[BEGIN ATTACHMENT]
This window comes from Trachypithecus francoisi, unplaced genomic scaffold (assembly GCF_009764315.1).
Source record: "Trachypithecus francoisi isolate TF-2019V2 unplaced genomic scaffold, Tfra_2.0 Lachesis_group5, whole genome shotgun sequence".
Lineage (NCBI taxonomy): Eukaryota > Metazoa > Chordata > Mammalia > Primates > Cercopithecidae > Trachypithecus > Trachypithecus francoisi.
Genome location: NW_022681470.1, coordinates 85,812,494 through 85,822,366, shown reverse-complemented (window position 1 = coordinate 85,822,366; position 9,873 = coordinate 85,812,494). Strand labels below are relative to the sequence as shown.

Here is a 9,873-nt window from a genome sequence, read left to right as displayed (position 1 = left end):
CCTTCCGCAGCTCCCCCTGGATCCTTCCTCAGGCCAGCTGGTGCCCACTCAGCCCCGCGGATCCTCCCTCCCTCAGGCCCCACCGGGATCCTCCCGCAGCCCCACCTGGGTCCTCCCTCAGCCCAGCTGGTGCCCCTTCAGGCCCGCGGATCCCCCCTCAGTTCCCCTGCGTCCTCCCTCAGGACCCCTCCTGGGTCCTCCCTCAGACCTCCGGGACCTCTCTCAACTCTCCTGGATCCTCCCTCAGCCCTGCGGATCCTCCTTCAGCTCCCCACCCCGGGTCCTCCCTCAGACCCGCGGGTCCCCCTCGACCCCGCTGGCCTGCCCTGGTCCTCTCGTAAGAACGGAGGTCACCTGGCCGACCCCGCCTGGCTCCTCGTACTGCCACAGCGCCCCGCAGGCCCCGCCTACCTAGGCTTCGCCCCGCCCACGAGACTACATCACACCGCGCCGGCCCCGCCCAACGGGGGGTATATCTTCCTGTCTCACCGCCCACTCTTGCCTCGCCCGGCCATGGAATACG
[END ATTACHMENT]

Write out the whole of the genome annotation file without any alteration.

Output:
This window comes from Trachypithecus francoisi, unplaced genomic scaffold (assembly GCF_009764315.1).
Source record: "Trachypithecus francoisi isolate TF-2019V2 unplaced genomic scaffold, Tfra_2.0 Lachesis_group5, whole genome shotgun sequence".
Lineage (NCBI taxonomy): Eukaryota > Metazoa > Chordata > Mammalia > Primates > Cercopithecidae > Trachypithecus > Trachypithecus francoisi.
Genome location: NW_022681470.1, coordinates 85,812,494 through 85,822,366, shown reverse-complemented (window position 1 = coordinate 85,822,366; position 9,873 = coordinate 85,812,494). Strand labels below are relative to the sequence as shown.

Here is a 9,873-nt window from a genome sequence, read left to right as displayed (position 1 = left end):
CCTTCCGCAGCTCCCCCTGGATCCTTCCTCAGGCCAGCTGGTGCCCACTCAGCCCCGCGGATCCTCCCTCCCTCAGGCCCCACCGGGATCCTCCCGCAGCCCCACCTGGGTCCTCCCTCAGCCCAGCTGGTGCCCCTTCAGGCCCGCGGATCCCCCCTCAGTTCCCCTGCGTCCTCCCTCAGGACCCCTCCTGGGTCCTCCCTCAGACCTCCGGGACCTCTCTCAACTCTCCTGGATCCTCCCTCAGCCCTGCGGATCCTCCTTCAGCTCCCCACCCCGGGTCCTCCCTCAGACCCGCGGGTCCCCCTCGACCCCGCTGGCCTGCCCTGGTCCTCTCGTAAGAACGGAGGTCACCTGGCCGACCCCGCCTGGCTCCTCGTACTGCCACAGCGCCCCGCAGGCCCCGCCTACCTAGGCTTCGCCCCGCCCACGAGACTACATCACACCGCGCCGGCCCCGCCCAACGGGGGGTATATCTTCCTGTCTCACCGCCCACTCTTGCCTCGCCCGGCCATGGAATACG